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I wish to make a probability distribution of some time series data. My data is in the following format

00:00, 3
01:00, 50
05:00, 13
10:00, 34
17:00, 80
21:00, 100

The time column has some missing values that R will have to interpolate. I want to get a nice smooth curve to highlight the busy periods. I have tried with ts, density and plot but these don't produce what I'm after. For example,

data1 <- read.csv(file="c:\\abc\\ts.csv", head=FALSE, sep=",")
data1$V1 <- strptime(data1$V1, format="%H:%M")
plot(data1$V2, density(data1$V1), type="l")

But this gives me lines drawn in crazy order and as a probability distribution.

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2 Answers 2

I think you are definitely after package zoo, which has several functions to deal with NAs. See na.aggregate, na.approx and na.locf also.

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What does NA stand for? Having trouble finding it on the web, my search terms suck: r, zoo, na – Jason Axelson Mar 16 '11 at 21:40
@Jason Axelson: NA = missing value (not available) – daroczig Mar 16 '11 at 22:00

You made it a little harder than you might realize. I'll make it easier for now by adding a date in front of your times.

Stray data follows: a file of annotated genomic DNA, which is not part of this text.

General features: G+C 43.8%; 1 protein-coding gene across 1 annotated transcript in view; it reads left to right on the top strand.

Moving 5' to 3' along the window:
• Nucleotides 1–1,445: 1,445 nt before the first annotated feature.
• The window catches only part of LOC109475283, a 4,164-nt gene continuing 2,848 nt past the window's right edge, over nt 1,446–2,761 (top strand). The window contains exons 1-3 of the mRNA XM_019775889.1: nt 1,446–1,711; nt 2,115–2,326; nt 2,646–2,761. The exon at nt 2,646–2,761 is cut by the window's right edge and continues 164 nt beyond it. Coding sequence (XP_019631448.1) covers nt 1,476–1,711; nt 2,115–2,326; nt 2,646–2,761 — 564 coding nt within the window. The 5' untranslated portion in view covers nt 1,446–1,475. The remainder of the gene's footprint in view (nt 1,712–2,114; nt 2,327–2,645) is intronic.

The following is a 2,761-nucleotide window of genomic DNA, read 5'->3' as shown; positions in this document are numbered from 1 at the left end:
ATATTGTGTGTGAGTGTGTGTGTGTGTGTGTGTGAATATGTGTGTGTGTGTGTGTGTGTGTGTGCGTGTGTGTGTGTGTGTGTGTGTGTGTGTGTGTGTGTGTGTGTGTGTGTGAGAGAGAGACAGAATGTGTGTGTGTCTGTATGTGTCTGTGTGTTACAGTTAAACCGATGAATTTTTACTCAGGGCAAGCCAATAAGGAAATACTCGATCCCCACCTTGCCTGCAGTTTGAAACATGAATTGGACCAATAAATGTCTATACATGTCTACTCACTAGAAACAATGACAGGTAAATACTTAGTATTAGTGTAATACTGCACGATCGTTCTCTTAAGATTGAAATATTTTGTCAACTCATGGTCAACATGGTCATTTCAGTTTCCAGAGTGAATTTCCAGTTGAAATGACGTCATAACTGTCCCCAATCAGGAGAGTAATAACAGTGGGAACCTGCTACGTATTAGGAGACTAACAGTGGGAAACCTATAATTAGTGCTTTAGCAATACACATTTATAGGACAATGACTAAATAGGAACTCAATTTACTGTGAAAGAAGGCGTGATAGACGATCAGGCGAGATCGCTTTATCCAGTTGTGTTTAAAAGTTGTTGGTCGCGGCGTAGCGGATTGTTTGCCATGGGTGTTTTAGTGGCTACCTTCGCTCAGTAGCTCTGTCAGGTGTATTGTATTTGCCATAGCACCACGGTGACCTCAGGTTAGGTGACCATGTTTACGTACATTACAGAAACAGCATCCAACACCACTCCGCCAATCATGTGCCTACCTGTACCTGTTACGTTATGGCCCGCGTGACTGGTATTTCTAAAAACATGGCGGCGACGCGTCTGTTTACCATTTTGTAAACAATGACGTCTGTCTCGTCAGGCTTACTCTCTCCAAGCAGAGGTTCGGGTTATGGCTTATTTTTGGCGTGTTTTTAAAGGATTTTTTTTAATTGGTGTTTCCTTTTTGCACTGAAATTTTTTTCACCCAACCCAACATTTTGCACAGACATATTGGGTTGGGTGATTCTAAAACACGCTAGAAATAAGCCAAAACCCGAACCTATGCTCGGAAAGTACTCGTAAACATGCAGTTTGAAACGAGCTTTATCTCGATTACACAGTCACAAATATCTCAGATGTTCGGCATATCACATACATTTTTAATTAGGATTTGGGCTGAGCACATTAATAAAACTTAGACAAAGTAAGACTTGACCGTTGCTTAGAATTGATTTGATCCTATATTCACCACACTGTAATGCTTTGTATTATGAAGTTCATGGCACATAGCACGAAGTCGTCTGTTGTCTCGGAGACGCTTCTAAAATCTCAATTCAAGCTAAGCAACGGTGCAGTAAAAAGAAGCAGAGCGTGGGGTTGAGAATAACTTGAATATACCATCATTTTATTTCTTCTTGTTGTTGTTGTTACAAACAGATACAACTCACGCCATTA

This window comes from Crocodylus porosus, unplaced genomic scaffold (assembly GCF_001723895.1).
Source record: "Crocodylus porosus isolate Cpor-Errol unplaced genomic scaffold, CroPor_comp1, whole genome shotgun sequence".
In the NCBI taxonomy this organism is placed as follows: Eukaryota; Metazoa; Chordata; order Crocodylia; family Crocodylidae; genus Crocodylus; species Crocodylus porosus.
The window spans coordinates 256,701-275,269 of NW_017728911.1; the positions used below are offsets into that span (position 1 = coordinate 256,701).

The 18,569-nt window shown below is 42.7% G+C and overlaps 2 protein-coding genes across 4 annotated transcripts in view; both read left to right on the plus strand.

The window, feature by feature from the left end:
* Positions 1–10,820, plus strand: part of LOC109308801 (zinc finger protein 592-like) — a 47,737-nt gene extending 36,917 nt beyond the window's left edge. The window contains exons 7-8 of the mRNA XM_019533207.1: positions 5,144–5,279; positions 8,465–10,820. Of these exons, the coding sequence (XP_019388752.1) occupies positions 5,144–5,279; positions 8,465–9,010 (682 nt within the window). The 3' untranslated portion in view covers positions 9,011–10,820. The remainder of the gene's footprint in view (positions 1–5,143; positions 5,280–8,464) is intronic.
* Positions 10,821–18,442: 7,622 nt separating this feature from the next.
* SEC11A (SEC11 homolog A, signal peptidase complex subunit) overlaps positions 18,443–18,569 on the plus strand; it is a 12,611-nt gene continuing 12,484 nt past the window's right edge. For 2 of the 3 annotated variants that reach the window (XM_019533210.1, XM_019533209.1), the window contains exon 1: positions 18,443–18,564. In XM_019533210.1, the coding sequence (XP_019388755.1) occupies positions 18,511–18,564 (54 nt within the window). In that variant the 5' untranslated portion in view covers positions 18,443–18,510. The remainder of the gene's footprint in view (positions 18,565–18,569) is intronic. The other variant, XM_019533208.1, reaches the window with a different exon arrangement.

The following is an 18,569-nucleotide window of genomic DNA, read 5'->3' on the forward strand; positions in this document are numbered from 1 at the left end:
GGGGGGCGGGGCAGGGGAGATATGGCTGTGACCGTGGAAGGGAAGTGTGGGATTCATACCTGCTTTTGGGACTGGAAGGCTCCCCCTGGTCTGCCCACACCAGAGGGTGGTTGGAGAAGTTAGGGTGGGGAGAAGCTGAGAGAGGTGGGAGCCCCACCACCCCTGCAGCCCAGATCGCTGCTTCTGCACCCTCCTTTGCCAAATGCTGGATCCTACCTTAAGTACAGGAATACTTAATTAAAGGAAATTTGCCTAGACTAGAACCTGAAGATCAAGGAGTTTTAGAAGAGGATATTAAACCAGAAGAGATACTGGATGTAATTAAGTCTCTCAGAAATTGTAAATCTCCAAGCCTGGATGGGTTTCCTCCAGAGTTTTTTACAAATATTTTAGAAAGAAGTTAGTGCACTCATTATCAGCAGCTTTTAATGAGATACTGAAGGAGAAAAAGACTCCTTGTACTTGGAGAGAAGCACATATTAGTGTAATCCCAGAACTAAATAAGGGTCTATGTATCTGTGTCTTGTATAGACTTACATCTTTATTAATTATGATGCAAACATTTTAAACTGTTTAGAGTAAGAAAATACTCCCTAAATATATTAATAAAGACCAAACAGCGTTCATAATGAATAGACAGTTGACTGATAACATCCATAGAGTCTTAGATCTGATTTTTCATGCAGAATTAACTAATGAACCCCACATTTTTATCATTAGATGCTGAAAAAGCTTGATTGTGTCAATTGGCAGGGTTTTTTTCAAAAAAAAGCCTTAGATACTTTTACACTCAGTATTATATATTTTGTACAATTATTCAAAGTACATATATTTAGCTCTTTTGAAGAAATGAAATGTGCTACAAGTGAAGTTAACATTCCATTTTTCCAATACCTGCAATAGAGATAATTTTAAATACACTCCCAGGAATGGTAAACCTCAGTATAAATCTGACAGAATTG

Also, I added a variable "texinp" and a textConnection() statement so you can cut/paste the following code and run it directly. The data is loaded into variable texinp and is read by the read.zoo statement in a similar way to reading a .csv file. For now, this will allow you to plot things and gives you an idea of how to read .csv files using read.zoo.


texinp <- "
Time,  Mydata
2011-02-06 00:00, 3
2011-02-06 01:00, 50
2011-02-06 05:00, 13
2011-02-06 10:00, 34
2011-02-06 17:00, 80
2011-02-06 21:00, 100"

myd.zoo <- read.zoo(textConnection(texinp), header=TRUE, FUN = as.chron, sep=",")


From your question, you talked about "busy periods". I may be wrong, but I'm assuming that the value of 100 at time 21:00 is the "busiest period". If that's true, then you don't need a density plot, and the above plot is what you're after.

Let me know if I'm wrong.

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